Creating A Positive Impact
While CAA works in many venues and with different populations, the bulk of programming is focused on youth.
“(We) engage children’s minds in a different way that opens their minds and motivates,” said Modrick.
CAA’s teaching model doesn’t include grades or teaching to the test. Instead, CAA artists try to bring out students’ talents by encouraging them to excel without making them feel like their work is wrong.
“Often people see making art as something you have to be good at, or you have to have specific talent,” said Quiroga. “…I work with teenagers, and they take risks all the time. They take risks by doing negative things… but making art is intimidating (for them).”
Workshops by CAA artists allow participants to take positive risks in a supportive environment. The non-judgmental spirit of Class Acts Arts can be especially beneficial for students who are struggling academically or behaviorally.
Denise Rocco, general music teacher at Cedar Lane School, a self-contained program for students with severe disabilities, sang the praises of CAA.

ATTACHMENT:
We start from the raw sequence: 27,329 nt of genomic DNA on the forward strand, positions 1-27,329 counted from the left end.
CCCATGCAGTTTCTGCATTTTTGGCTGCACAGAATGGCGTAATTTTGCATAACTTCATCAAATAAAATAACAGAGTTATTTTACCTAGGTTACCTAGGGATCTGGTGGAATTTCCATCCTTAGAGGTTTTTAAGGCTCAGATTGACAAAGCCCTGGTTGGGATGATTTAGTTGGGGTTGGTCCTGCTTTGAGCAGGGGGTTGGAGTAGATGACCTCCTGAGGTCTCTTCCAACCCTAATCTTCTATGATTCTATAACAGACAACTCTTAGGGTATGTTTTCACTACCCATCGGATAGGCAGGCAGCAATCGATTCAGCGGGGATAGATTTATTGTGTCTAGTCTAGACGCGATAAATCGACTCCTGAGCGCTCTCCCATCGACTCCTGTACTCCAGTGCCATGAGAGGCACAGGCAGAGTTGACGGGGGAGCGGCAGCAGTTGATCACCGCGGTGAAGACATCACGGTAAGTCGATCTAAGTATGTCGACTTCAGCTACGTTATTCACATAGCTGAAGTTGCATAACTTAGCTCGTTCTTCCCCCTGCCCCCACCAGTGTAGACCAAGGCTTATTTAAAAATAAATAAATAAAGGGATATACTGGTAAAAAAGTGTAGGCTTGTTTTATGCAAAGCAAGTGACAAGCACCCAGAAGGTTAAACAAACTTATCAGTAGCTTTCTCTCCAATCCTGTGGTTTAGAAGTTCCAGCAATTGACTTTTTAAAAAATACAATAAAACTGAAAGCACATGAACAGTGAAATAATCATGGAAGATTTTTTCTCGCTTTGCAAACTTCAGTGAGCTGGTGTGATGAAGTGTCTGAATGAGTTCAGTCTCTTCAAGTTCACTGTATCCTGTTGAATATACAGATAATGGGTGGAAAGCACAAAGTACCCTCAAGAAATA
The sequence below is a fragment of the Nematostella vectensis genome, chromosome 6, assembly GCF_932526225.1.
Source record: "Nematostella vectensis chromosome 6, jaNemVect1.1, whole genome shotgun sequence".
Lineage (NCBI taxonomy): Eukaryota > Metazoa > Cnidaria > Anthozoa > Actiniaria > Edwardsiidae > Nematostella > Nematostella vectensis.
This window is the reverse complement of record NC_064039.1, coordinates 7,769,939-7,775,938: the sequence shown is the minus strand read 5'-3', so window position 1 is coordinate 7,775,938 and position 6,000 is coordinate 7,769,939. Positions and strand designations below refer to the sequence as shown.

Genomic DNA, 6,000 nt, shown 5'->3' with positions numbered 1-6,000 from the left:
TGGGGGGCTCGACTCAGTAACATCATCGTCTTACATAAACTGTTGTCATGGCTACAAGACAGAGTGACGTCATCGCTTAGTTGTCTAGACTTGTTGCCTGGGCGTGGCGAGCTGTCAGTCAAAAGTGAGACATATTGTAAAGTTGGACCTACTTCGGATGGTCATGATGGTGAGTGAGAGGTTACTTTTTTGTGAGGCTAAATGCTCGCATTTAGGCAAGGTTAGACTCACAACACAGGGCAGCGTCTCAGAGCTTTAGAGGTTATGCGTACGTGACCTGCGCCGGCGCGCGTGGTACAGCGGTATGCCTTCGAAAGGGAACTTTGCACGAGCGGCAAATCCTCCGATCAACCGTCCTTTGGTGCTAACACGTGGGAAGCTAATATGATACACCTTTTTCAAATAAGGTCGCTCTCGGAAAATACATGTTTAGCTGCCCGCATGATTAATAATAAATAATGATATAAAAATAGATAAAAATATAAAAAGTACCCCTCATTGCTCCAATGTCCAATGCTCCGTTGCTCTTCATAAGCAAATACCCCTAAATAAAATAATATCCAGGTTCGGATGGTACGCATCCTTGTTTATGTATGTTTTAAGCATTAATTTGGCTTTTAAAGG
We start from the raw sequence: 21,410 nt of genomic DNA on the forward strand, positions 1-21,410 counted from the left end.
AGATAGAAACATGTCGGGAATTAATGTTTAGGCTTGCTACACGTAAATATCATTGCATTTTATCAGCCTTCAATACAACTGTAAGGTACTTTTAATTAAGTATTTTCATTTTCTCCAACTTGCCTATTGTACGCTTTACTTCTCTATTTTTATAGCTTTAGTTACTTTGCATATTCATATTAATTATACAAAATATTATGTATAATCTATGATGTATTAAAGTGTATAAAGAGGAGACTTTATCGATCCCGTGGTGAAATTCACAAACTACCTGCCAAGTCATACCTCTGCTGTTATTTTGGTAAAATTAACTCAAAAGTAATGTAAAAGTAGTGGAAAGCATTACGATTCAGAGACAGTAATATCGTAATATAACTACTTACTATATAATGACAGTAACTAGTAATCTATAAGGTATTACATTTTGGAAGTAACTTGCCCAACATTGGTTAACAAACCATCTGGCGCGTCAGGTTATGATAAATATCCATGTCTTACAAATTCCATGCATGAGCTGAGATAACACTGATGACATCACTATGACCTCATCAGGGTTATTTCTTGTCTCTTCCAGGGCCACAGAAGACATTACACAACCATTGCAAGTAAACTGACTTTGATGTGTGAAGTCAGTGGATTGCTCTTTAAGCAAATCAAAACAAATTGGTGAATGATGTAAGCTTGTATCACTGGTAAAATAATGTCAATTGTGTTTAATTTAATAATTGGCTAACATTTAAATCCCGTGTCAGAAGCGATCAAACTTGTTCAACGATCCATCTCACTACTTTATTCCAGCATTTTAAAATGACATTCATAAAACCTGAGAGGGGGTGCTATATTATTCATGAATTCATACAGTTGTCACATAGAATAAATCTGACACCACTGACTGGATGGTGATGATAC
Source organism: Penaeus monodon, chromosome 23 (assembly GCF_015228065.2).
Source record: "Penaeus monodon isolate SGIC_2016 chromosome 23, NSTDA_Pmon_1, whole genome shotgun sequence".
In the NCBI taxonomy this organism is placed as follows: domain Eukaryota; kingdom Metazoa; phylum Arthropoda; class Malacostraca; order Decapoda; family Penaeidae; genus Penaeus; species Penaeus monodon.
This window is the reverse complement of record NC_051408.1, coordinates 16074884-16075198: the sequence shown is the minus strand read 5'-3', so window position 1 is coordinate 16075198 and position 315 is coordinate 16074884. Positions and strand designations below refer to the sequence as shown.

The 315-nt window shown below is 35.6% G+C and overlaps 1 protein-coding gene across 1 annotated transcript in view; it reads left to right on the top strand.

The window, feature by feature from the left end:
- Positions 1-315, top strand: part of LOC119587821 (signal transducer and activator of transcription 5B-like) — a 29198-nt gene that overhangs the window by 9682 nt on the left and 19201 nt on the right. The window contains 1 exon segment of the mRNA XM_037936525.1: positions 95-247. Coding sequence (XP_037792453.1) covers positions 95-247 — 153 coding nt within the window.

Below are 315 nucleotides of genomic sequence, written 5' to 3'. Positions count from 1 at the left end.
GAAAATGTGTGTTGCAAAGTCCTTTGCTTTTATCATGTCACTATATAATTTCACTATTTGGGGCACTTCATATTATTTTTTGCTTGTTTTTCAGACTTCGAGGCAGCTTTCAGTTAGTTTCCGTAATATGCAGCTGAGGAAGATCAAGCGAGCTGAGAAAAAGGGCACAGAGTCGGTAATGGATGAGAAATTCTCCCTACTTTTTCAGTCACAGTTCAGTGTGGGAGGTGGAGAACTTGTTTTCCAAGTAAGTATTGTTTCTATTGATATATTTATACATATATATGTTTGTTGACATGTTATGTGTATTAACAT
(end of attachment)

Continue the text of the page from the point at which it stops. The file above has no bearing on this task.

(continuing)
“We’ve been using Class Acts Arts exclusively for a few years,” she said. “They adapt what they are doing to meet the needs of our students.”
Because some students’ disabilities preclude them from attending live performances in public venues, CAA visits to Cedar Lane afford the children opportunities they might not otherwise have.
Music in particular, Rocco said, can help break down barriers and have positive physical and mental effects on her students.
“Most people enjoy music and these kids are no different. There are kids whose muscles are always tight, and when the music is on, they can relax. It can be very calming if they’re agitated or anxious. It’s something they can be successful at. They can shake a tambourine and control the sound they’re making.” (Next)